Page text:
Nina DiBona Pauk had everything she needed for her Parisian-inspired dinner with her husband, except the pièce de résistance: the French macaron.
“I was surprised I couldn’t find them anywhere in Boston, so I just started making them myself,” she said. “I discovered that they’re very difficult to make, so it kind of became a challenge.”
Now, DiBona Pauk is making her own hand-crafted, small-batch macarons at Creative Chef Kitchens, a commercial kitchen space in Derry. She began Moochie’s Macarons in the fall of 2012 and now makes orders for showers, birthday parties and weddings and operates wholesale accounts in Massachusetts and in New Hampshire.
“The few that are carrying them in New Hampshire are doing really well with them,” DiBona Pauk said. “Everything is handmade in small batches. The almond flour is all sifted by hand, they’re all piped by hand, filled by hand, packed by hand, shipped by hand. ... It’s all done by me right now. … Aside from having a KitchenAid mixer, there’s no machine that’s making them. They’re made with love for sure.”
Macarons might just be the next cupcake, or so it seems, based on the pastry’s appearance in films, shows like Gossip Girl and print ads for Clinique. Martha Stewart and Oprah Winfrey have both featured the Parisian treat in their magazines, and Starbucks sold boxes of macarons for the holidays. In Paris, macarons can be found in McDonalds’ McCafés.
“I think there’s this allure and this unknown,” DiBona Pauk said.
Macarons are made by sifting almond flour and powdered sugar together, then folding that mixture into a meringue. Prior to baking, DiBona Pauk pipes the mixture into circles on a baking sheet and waits for each to dry.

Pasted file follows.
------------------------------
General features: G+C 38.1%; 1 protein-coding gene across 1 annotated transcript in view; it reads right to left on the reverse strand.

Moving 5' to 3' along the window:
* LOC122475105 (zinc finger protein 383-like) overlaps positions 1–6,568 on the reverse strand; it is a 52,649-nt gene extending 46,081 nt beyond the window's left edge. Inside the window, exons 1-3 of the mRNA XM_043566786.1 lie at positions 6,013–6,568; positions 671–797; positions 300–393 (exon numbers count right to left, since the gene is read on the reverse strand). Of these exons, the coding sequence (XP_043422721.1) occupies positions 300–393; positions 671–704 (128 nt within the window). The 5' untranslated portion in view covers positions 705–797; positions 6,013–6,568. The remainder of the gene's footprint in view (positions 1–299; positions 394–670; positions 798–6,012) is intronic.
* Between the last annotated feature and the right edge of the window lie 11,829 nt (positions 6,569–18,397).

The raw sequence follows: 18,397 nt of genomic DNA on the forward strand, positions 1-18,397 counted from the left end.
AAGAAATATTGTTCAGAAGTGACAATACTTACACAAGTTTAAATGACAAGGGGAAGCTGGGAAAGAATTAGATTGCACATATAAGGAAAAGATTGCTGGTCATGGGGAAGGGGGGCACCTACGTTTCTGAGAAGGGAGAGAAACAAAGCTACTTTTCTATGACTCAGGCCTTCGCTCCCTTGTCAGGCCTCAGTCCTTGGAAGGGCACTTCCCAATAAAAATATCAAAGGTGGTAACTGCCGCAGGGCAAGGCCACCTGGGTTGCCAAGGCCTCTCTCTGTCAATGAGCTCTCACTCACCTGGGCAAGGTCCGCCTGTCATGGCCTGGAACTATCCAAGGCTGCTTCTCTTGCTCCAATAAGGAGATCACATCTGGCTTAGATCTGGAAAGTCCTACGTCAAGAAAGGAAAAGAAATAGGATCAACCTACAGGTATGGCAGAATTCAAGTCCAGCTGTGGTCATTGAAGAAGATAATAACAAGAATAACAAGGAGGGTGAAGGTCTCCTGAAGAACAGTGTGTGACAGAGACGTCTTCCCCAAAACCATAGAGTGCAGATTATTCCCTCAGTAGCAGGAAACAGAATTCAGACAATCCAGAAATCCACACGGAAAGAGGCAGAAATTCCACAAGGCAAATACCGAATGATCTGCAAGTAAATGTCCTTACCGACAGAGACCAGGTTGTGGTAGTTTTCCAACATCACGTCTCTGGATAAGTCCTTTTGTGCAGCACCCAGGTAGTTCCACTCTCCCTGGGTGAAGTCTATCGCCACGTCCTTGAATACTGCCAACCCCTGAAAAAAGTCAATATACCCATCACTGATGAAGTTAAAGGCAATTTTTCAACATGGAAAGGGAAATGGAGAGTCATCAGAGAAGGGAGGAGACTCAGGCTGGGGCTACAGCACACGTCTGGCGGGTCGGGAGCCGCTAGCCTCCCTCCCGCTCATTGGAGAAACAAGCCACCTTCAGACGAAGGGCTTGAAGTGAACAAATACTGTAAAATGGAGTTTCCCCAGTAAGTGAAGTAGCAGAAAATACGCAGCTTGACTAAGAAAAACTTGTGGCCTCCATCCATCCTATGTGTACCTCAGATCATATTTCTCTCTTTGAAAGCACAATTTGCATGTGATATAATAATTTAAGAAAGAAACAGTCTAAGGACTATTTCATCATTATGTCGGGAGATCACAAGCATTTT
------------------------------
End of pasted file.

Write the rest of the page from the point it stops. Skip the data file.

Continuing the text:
“I compare it to nail polish. If you touch your nail polish before it’s dry, it will sort of be tacky. You want to wait for it not to stick to your finger to touch them,” she said. “So, if it’s humid that day it will take forever for them to dry. And you won’t have a nice-looking macaron if you bake them before they’re ready. … They’re a crazy little pastry, but they’re worth all the work when they come out right.”
Moochie’s Macarons come in flavors like pistachio, toasted coconut, lemon poppy seed, Belgian chocolate ganache, fig preserves, espresso, lavender honey and peanut butter and honey buttercream. DiBona Pauk uses local honey from a beekeeper in Epping for a few flavors.
“The colors coordinate to the flavors. Something that is really fun about them is that they can be color customized,” DiBona Pauk said. “They are as pretty as they are delicious.”
Fillings like ganache, buttercream and preserves are piped into the cookie-like sandwiches.
“They’re just a truly unique texture if you’ve never had one,” DiBona Pauk said. “[People] look at them and they think they’re going to be this hard, crunchy, almost biscotti-like texture but they’re actually this crisp outside, and once you bite through that crispness it sort of melts away in your mouth. Kind of like a cloud, almost.”
As seen in the February 13, 2014 issue of the Hippo.